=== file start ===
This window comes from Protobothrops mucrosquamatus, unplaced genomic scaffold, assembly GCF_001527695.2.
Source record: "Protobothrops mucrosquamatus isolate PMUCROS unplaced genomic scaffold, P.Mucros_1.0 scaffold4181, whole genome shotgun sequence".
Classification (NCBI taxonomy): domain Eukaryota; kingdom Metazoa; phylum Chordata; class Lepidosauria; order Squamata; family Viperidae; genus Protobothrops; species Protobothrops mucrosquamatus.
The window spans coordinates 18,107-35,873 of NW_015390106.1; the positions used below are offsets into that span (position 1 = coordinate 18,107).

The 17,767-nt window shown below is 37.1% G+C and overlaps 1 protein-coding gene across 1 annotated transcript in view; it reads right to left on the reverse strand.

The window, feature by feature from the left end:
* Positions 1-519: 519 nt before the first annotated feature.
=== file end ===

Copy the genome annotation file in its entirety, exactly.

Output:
This window comes from Protobothrops mucrosquamatus, unplaced genomic scaffold, assembly GCF_001527695.2.
Source record: "Protobothrops mucrosquamatus isolate PMUCROS unplaced genomic scaffold, P.Mucros_1.0 scaffold4181, whole genome shotgun sequence".
Classification (NCBI taxonomy): domain Eukaryota; kingdom Metazoa; phylum Chordata; class Lepidosauria; order Squamata; family Viperidae; genus Protobothrops; species Protobothrops mucrosquamatus.
The window spans coordinates 18,107-35,873 of NW_015390106.1; the positions used below are offsets into that span (position 1 = coordinate 18,107).

The 17,767-nt window shown below is 37.1% G+C and overlaps 1 protein-coding gene across 1 annotated transcript in view; it reads right to left on the reverse strand.

The window, feature by feature from the left end:
* Positions 1-519: 519 nt before the first annotated feature.